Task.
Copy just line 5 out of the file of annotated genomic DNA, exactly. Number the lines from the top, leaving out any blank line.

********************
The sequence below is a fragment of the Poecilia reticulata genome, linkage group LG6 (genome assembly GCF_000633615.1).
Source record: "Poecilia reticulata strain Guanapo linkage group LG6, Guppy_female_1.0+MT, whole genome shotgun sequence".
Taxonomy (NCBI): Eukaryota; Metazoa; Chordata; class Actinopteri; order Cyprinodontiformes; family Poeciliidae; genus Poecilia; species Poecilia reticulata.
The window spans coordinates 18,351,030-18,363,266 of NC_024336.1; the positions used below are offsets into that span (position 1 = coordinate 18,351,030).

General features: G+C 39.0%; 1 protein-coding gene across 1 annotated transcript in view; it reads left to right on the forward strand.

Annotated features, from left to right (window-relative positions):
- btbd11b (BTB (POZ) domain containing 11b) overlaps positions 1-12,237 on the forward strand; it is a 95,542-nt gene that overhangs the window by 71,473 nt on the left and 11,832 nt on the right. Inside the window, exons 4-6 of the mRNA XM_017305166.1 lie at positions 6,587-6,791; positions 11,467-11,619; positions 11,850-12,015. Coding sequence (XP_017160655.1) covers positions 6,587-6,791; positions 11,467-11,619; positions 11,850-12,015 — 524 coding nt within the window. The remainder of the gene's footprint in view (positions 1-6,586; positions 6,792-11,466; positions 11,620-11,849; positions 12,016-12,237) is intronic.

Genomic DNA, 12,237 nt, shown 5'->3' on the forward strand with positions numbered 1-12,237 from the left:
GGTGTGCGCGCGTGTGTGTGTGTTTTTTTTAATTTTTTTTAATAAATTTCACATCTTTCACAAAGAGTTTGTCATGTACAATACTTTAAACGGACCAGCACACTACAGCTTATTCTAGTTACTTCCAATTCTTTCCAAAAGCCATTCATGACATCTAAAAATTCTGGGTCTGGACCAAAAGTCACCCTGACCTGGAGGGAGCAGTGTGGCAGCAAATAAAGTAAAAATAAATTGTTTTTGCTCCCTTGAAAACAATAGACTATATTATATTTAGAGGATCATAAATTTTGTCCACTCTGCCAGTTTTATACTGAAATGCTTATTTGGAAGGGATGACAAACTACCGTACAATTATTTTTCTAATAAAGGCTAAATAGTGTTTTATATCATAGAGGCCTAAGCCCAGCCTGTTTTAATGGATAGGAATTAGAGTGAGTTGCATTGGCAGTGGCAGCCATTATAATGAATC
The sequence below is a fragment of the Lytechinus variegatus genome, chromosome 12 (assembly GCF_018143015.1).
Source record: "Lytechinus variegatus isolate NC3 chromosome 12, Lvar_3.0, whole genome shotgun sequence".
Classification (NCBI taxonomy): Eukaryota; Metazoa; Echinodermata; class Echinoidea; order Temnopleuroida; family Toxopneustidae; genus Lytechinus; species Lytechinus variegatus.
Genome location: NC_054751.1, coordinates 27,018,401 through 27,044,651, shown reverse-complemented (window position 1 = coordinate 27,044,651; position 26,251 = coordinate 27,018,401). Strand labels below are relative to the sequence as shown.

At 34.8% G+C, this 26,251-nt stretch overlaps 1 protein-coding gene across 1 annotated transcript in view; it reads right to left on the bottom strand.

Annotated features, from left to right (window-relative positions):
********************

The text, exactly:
General features: G+C 39.0%; 1 protein-coding gene across 1 annotated transcript in view; it reads left to right on the forward strand.